The third ‘traditional homeland’ is of course Tamil Nadu.  India deftly resolved the problem of possible irritants flowing from incipient nationalism from the South by fostering secessionist moves in Sri Lanka, happily arming, training and funding terrorists.  It gave the nation-wanting Tamil Nationalist in Tamil Nadu something to dream about, without being taxed for fantasy.  Sooner or later, Tamil Nationalism will revert to its true and logical traditional homeland, Tamil Nadu, i.e. in terms of solid claim, favourable demographic pattern and greater political feasibility. 

Where does all this leave the Sri Lankan Tamil Nationalist and Tamil Nationalism vis-à-vis the idea of ‘traditional homeland’? I believe that the three ‘traditional homelands’ can be considered spaces and that their intersection, metaphorically and pragmatically makes for a fourth ‘traditional homeland’ for the Tamil community and one which has logical residence right here in Sri Lanka. 

Tamil Nationalism could see the territoriality of ‘homeland’ as a metaphor and not land-fact.  There are histories that play into ‘other’ homelands and these include spin-offs from pandering to the homeland idea that proved and will prove to be untenable.  The divide-and-rule policy of the British which saw accessibility to education extremely skewed in favour of the Tamil community (in terms of percentages, not absolute numbers, the latter fact being the source of the 50-50 claim) helped produce large numbers of educated and professional persons.  Resource-lack fed the communal need to seek betterment through education.  Conflict, regardless of ontology, saw people to relocating overseas and this, even if spurred by not-so-genuine claims of political harassment, and the thus relocated once again saw education as the pathway to better futures, especially in technical fields. 

Eelamism and reasonable hope of actually turning fiction into something tangible spurred, as mentioned above, the proliferation of cyber-Eelamists.  The propaganda machine of the LTTE was comprehensive and effective.  What they lacked on the ground by way of collective, community and faith, they compensated for in cyber-networks.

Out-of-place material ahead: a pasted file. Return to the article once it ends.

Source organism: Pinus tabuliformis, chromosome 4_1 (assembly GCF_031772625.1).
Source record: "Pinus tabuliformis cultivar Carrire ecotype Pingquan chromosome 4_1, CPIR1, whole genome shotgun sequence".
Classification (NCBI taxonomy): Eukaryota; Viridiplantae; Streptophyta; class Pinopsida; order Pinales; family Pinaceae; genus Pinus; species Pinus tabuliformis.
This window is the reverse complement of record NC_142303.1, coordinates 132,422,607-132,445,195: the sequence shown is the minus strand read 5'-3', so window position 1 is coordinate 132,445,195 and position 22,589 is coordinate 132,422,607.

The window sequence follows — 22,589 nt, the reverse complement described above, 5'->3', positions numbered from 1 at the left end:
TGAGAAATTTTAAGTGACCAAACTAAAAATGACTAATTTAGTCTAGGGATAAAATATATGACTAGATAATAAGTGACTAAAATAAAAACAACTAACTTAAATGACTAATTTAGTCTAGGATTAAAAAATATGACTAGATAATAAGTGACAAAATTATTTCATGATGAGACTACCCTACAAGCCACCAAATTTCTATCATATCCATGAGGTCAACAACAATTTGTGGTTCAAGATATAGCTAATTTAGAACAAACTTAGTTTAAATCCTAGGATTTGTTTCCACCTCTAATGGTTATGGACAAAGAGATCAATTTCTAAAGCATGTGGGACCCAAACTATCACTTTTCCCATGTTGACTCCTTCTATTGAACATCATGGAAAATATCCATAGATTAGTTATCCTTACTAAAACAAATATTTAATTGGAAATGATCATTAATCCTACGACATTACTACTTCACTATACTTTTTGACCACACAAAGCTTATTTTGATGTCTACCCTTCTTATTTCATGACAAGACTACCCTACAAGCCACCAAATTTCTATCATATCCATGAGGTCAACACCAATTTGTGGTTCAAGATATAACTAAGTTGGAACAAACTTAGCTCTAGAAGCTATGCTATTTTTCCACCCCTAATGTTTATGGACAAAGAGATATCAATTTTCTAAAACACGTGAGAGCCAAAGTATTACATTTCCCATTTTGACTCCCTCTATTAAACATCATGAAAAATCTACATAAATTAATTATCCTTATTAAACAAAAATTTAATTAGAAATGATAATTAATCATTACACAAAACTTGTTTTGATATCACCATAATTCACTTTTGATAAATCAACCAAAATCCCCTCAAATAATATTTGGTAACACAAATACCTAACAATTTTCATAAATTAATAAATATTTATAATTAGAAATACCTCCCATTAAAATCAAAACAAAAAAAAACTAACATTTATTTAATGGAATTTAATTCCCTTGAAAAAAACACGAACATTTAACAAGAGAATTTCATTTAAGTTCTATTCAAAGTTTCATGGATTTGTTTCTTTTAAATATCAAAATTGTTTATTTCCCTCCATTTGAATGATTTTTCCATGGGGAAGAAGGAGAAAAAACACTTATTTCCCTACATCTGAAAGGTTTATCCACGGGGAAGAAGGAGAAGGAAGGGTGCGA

Tamils in Tamil Nadu haven’t shown the same enthusiasm for secession that their counterparts in Sri Lanka did.  That shows how successful the Indian Central Government has been in dealing with a potentially explosive problem.  Instead, Tamil Nadu decided to up their collective regional competencies. 

The intersection of these ‘homelands’ points to a peculiar and fortuitous coming together of interests that can create the 4th ‘traditional homeland’ alluded to above.  It is non-territorial but could have a land-base somewhere in the so-called traditional homelands, if preferred.  The Tamil Community is ideally placed, given resources, communal solidarities, anxieties regarding security and future legitimate or otherwise, and acquired competencies, to create a ‘traditional homeland’ in the form of an IT hub of immense potential.  That would be employing ‘comparative advantage’ in meaningful, life-affirming, community-developing ways that are also politically feasible and moreover capable of stamping communal presence in the larger polity of Sri Lanka. 

It is time to give fantasy a rest and to employ the acquisitions that fantasizing demanded to better and more fruitful use.  There’s a traditional homeland waiting to be created.  It won’t have a flag or an anthem. It won’t need either.  It will, however, give far more self-determination to Tamils, as individuals and as a collective, than anything that Prabhakaran promised. 

Note: This article was first published in February 2011
Malinda Seneviratne is the Editor-in-Chief of 'The Nation' and can be reached at msenevira@gmail.com
Reactions:

0 comments: